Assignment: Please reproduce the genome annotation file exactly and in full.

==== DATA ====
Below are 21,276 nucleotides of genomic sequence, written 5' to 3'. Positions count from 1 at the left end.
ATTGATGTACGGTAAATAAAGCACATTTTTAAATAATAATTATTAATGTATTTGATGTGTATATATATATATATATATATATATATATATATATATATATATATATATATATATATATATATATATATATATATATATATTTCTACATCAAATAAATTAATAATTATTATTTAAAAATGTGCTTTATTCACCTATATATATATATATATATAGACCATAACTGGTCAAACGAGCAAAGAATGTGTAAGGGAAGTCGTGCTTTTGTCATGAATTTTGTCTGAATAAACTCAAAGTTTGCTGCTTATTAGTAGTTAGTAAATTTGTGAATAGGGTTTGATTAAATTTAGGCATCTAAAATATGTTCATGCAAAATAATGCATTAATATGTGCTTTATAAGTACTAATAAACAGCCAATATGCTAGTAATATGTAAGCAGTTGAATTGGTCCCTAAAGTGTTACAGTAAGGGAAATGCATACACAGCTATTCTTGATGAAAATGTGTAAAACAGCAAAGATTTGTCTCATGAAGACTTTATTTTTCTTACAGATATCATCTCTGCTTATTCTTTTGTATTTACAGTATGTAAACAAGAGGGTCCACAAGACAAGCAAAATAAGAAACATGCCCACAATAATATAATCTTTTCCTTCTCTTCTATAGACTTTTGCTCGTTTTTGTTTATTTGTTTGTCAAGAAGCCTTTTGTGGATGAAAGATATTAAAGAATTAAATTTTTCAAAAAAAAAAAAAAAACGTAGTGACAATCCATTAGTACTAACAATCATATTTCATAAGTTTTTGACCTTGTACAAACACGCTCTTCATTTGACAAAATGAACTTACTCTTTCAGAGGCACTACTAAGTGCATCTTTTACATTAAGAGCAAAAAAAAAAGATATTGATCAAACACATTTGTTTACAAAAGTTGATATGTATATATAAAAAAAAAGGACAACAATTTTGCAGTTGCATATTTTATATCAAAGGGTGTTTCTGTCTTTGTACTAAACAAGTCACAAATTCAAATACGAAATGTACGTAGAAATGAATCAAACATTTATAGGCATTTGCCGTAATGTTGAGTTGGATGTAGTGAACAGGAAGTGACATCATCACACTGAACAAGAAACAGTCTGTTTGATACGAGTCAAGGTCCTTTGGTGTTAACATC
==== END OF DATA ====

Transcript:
Below are 21,276 nucleotides of genomic sequence, written 5' to 3'. Positions count from 1 at the left end.
ATTGATGTACGGTAAATAAAGCACATTTTTAAATAATAATTATTAATGTATTTGATGTGTATATATATATATATATATATATATATATATATATATATATATATATATATATATATATATATATATATATATATATATATTTCTACATCAAATAAATTAATAATTATTATTTAAAAATGTGCTTTATTCACCTATATATATATATATATATAGACCATAACTGGTCAAACGAGCAAAGAATGTGTAAGGGAAGTCGTGCTTTTGTCATGAATTTTGTCTGAATAAACTCAAAGTTTGCTGCTTATTAGTAGTTAGTAAATTTGTGAATAGGGTTTGATTAAATTTAGGCATCTAAAATATGTTCATGCAAAATAATGCATTAATATGTGCTTTATAAGTACTAATAAACAGCCAATATGCTAGTAATATGTAAGCAGTTGAATTGGTCCCTAAAGTGTTACAGTAAGGGAAATGCATACACAGCTATTCTTGATGAAAATGTGTAAAACAGCAAAGATTTGTCTCATGAAGACTTTATTTTTCTTACAGATATCATCTCTGCTTATTCTTTTGTATTTACAGTATGTAAACAAGAGGGTCCACAAGACAAGCAAAATAAGAAACATGCCCACAATAATATAATCTTTTCCTTCTCTTCTATAGACTTTTGCTCGTTTTTGTTTATTTGTTTGTCAAGAAGCCTTTTGTGGATGAAAGATATTAAAGAATTAAATTTTTCAAAAAAAAAAAAAAAACGTAGTGACAATCCATTAGTACTAACAATCATATTTCATAAGTTTTTGACCTTGTACAAACACGCTCTTCATTTGACAAAATGAACTTACTCTTTCAGAGGCACTACTAAGTGCATCTTTTACATTAAGAGCAAAAAAAAAAGATATTGATCAAACACATTTGTTTACAAAAGTTGATATGTATATATAAAAAAAAAGGACAACAATTTTGCAGTTGCATATTTTATATCAAAGGGTGTTTCTGTCTTTGTACTAAACAAGTCACAAATTCAAATACGAAATGTACGTAGAAATGAATCAAACATTTATAGGCATTTGCCGTAATGTTGAGTTGGATGTAGTGAACAGGAAGTGACATCATCACACTGAACAAGAAACAGTCTGTTTGATACGAGTCAAGGTCCTTTGGTGTTAACATC